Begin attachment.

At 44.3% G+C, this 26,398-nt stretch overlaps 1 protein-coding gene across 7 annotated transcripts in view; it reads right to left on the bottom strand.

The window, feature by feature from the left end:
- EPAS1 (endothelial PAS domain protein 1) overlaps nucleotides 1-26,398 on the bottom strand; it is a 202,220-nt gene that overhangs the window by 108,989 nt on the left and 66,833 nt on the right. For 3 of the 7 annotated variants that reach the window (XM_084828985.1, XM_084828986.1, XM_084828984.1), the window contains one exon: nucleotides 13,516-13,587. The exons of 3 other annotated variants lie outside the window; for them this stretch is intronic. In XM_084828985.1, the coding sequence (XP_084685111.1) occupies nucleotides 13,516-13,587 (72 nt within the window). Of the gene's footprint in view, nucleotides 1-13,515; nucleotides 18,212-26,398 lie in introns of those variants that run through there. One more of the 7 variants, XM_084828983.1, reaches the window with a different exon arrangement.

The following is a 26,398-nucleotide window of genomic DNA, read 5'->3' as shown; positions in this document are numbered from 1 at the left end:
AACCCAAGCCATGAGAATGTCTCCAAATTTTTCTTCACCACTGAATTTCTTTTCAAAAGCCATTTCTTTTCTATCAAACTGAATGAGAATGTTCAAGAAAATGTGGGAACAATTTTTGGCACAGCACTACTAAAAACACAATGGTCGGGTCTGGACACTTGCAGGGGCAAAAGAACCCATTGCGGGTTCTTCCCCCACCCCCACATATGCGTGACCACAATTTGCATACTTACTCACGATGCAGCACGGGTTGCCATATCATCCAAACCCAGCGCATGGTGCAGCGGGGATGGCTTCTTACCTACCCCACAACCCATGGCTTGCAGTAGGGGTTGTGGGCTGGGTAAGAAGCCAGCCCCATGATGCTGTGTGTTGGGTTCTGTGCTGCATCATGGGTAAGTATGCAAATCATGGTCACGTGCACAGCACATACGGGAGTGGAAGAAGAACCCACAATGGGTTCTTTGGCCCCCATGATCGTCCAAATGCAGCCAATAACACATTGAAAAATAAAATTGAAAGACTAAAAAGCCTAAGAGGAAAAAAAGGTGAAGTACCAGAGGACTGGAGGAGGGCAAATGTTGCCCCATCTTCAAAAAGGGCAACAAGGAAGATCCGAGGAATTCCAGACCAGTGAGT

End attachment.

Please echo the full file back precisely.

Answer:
At 44.3% G+C, this 26,398-nt stretch overlaps 1 protein-coding gene across 7 annotated transcripts in view; it reads right to left on the bottom strand.

The window, feature by feature from the left end:
- EPAS1 (endothelial PAS domain protein 1) overlaps nucleotides 1-26,398 on the bottom strand; it is a 202,220-nt gene that overhangs the window by 108,989 nt on the left and 66,833 nt on the right. For 3 of the 7 annotated variants that reach the window (XM_084828985.1, XM_084828986.1, XM_084828984.1), the window contains one exon: nucleotides 13,516-13,587. The exons of 3 other annotated variants lie outside the window; for them this stretch is intronic. In XM_084828985.1, the coding sequence (XP_084685111.1) occupies nucleotides 13,516-13,587 (72 nt within the window). Of the gene's footprint in view, nucleotides 1-13,515; nucleotides 18,212-26,398 lie in introns of those variants that run through there. One more of the 7 variants, XM_084828983.1, reaches the window with a different exon arrangement.

The following is a 26,398-nucleotide window of genomic DNA, read 5'->3' as shown; positions in this document are numbered from 1 at the left end:
AACCCAAGCCATGAGAATGTCTCCAAATTTTTCTTCACCACTGAATTTCTTTTCAAAAGCCATTTCTTTTCTATCAAACTGAATGAGAATGTTCAAGAAAATGTGGGAACAATTTTTGGCACAGCACTACTAAAAACACAATGGTCGGGTCTGGACACTTGCAGGGGCAAAAGAACCCATTGCGGGTTCTTCCCCCACCCCCACATATGCGTGACCACAATTTGCATACTTACTCACGATGCAGCACGGGTTGCCATATCATCCAAACCCAGCGCATGGTGCAGCGGGGATGGCTTCTTACCTACCCCACAACCCATGGCTTGCAGTAGGGGTTGTGGGCTGGGTAAGAAGCCAGCCCCATGATGCTGTGTGTTGGGTTCTGTGCTGCATCATGGGTAAGTATGCAAATCATGGTCACGTGCACAGCACATACGGGAGTGGAAGAAGAACCCACAATGGGTTCTTTGGCCCCCATGATCGTCCAAATGCAGCCAATAACACATTGAAAAATAAAATTGAAAGACTAAAAAGCCTAAGAGGAAAAAAAGGTGAAGTACCAGAGGACTGGAGGAGGGCAAATGTTGCCCCATCTTCAAAAAGGGCAACAAGGAAGATCCGAGGAATTCCAGACCAGTGAGT